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knight Sir Galahad, with the red cross, come there by adventure. And when he saw all the knights upon one, he cried out, “ Save me that knight's life.” Then he rode toward the twenty men of arms as fast as his horse might drive, with his spear in the rest, and smote the foremost horse and man to the earth. And when his spear was broken, he set his hand to his sword, and smote on the right hand and on the left, that it was marvel to see; and at every stroke he smote down one, or put him to rebuke, so that they would fight no more, but fled to a thick forest, and Sir Galahad followed them. And when Sir Perceval saw him chase them so, he made great sorrow that his horse was slain. And he wist well it was Sir Galahad. Then he cried aloud, " Ah, fair knight, abide, and suffer me to do thanks unto thee; for right well have ye done for me.” But Sir Galahad rode so fast, that at last he passed out of his sight. When Sir Perceval saw that he would not turn, he said, “Now am I a very wretch, and most unhappy above all other knights." So in this sorrow he abode all that day till it was night; and then he was faint, and laid him down and slept till midnight; and then he awaked, and saw before him a woman, who said unto him, “Sir Perceval, what dost thou here?" He answered, “I do neither good, nor great ill.” “If thou wilt promise me,” said she, “that thou wilt fulfil my will when I summon thee, I will lend thee my own horse, which shall bear thee whither thou wilt." Sir Perceval
was glad of her proffer, and insured her to fulfil all her desire. “Then abide me here, and I will go fetch you a horse.” And so she soon came again, and brought a horse with her that was inky black. When Perceval beheld that horse, he marvelled, it was so great and so well apparelled. And he leapt upon him, and took no heed of himself. And he thrust him with his spurs, and within an hour and less he bare him four days' journey thence, until he came to a rough water, which roared, and his horse would have borne him into it. And when Sir Perceval came nigh the brim, and saw the water so boisterous, he doubted to overpass it.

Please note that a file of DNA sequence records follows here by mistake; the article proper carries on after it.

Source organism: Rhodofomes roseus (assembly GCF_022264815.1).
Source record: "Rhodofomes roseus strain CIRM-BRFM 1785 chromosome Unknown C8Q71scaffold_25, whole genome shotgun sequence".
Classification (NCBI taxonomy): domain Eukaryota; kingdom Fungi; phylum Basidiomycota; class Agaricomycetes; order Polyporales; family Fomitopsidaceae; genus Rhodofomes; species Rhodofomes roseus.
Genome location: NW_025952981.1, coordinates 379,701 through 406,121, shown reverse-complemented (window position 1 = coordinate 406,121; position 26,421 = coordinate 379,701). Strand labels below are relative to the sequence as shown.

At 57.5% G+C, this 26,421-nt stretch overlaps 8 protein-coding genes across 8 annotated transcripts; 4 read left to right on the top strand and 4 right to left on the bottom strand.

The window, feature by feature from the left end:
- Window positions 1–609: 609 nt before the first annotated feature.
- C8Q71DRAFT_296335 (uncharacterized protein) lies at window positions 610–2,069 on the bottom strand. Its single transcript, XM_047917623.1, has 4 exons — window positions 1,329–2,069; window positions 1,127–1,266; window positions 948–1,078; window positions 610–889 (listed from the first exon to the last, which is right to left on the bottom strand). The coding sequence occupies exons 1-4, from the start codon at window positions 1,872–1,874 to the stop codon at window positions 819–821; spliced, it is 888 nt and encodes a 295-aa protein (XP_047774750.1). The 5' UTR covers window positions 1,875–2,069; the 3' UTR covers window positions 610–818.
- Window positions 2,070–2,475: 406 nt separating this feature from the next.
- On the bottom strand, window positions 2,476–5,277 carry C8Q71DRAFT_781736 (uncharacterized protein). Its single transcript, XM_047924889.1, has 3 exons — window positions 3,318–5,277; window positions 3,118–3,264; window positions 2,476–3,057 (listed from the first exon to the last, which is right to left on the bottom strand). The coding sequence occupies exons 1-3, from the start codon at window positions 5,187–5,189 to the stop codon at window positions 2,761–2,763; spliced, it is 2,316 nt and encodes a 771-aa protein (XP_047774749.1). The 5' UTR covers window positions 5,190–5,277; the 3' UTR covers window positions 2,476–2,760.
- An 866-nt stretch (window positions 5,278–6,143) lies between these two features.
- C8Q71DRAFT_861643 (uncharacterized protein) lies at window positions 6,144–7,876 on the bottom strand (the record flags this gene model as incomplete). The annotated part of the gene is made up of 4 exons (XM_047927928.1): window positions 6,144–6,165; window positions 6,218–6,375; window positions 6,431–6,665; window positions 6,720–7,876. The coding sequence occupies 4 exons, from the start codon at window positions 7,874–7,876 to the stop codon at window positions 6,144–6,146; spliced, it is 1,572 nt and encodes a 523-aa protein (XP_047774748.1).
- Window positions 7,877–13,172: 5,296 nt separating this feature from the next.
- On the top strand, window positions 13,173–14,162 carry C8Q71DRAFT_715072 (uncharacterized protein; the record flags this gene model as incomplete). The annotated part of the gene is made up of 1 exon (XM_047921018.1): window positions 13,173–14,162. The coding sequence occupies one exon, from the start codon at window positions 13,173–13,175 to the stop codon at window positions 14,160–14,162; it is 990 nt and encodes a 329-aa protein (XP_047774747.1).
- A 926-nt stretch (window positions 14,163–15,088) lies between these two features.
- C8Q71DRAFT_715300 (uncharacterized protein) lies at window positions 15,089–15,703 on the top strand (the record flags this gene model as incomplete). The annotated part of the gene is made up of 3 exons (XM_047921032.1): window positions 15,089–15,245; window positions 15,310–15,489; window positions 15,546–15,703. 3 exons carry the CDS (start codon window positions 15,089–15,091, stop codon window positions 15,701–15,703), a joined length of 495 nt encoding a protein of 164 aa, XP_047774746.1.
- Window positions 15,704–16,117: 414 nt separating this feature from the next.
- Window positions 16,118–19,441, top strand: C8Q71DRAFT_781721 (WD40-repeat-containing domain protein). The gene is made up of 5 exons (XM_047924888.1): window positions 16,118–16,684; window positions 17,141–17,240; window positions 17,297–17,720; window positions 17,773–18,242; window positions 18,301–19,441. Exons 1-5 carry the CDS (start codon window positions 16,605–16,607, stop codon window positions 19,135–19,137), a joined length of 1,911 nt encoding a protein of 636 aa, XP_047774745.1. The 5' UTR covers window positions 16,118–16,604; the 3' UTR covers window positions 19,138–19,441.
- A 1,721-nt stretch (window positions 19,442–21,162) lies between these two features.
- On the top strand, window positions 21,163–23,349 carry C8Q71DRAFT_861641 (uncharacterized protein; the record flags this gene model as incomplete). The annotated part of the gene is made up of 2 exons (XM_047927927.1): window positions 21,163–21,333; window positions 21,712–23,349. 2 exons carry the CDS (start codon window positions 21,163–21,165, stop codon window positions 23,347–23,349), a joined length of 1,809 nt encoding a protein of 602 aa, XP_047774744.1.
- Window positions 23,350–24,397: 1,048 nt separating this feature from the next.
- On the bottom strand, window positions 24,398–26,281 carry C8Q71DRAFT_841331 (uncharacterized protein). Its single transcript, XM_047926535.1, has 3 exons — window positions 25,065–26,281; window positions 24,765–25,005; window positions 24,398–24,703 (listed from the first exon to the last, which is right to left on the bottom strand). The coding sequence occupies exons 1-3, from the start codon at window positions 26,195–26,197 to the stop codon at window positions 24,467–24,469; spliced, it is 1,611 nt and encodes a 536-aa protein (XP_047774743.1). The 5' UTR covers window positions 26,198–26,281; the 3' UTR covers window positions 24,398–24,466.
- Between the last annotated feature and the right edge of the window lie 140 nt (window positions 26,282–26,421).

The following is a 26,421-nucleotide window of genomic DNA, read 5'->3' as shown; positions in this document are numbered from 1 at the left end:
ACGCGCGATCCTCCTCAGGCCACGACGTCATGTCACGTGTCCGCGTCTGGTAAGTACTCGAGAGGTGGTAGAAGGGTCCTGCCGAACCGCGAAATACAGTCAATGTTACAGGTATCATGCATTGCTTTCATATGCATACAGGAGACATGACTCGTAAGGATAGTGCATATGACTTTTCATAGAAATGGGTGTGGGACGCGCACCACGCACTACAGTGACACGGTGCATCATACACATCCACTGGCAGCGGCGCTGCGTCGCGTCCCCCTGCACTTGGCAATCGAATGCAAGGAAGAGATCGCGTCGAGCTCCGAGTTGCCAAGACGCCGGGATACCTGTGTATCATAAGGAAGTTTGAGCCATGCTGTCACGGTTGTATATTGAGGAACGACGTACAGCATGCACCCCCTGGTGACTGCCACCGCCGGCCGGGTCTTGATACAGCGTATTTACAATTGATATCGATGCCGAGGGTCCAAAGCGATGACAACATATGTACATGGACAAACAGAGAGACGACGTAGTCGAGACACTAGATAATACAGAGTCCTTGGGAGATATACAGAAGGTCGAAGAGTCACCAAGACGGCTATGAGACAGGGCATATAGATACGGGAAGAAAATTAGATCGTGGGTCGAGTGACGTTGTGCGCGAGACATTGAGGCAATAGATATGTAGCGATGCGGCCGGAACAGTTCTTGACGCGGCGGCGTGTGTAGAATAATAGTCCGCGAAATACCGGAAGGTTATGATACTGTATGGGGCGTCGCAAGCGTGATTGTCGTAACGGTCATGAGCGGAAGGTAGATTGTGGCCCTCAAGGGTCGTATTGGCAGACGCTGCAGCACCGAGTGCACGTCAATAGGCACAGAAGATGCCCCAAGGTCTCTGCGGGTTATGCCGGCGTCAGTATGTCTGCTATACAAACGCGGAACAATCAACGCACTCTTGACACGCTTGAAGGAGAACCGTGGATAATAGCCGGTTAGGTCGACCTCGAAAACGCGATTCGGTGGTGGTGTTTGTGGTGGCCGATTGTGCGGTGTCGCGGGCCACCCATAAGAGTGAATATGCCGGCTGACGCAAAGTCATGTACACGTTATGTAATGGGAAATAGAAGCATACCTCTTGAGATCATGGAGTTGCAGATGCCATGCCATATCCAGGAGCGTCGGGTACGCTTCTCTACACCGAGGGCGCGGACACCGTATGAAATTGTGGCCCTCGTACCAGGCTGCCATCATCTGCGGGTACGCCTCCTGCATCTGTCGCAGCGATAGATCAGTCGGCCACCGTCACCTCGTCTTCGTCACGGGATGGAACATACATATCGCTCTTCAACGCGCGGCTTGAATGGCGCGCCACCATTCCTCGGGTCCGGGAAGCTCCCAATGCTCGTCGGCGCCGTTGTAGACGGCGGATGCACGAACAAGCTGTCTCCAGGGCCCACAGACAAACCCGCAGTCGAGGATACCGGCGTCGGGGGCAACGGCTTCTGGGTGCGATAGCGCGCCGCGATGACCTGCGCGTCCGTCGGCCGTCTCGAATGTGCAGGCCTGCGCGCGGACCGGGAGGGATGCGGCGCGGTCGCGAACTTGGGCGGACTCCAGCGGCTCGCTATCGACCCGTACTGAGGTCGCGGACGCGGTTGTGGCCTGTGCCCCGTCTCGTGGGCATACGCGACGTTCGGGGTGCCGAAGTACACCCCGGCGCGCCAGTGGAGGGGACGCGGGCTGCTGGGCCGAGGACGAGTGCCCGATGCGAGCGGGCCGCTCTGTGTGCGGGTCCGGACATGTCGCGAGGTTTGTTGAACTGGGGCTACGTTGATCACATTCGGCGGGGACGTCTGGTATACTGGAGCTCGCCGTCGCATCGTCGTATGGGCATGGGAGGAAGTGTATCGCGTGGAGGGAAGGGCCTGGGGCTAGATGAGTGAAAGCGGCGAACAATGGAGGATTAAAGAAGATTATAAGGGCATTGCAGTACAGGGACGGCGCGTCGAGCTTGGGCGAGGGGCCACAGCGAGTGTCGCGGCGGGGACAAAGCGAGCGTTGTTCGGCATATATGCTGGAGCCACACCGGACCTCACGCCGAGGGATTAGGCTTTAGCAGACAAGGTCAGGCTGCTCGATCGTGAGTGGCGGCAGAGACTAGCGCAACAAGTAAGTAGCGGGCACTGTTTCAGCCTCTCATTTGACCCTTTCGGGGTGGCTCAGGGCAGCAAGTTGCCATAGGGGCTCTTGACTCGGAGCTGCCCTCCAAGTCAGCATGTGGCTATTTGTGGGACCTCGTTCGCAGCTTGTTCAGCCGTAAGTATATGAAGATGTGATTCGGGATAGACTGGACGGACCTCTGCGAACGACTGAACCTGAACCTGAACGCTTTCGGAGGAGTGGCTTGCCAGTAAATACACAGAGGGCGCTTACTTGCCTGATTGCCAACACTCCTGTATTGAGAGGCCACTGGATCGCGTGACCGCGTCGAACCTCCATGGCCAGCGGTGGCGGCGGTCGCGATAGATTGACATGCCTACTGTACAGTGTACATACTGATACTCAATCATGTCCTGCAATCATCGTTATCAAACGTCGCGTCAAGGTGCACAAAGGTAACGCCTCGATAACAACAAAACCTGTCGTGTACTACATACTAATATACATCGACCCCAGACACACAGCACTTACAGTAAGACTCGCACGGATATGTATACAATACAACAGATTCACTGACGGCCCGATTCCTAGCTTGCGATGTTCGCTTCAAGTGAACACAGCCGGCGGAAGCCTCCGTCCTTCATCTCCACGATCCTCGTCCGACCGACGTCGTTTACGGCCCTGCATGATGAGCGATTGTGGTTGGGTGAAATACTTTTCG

And then he made the sign of the cross on his forehead. When the fiend felt him so charged, he shook off Sir Perceval, and went into the water crying and roaring; and it seemed unto him that the water burned. Then Sir Perceval perceived it was a fiend that would have brought him unto his perdition. Then he commended himself unto God, and prayed our Lord to keep him from all such temptations; and so he prayed all that night till it was day. Then he saw that he was in a wild place, that was closed with the sea nigh all about.
And Sir Perceval looked forth over the sea, and saw a ship come sailing towards him; and it came and stood still under the rock. And when Sir Perceval saw this, he hied him thither, and found the ship covered with silk; and therein was a lady of great beauty, and clothed so richly that none might be better.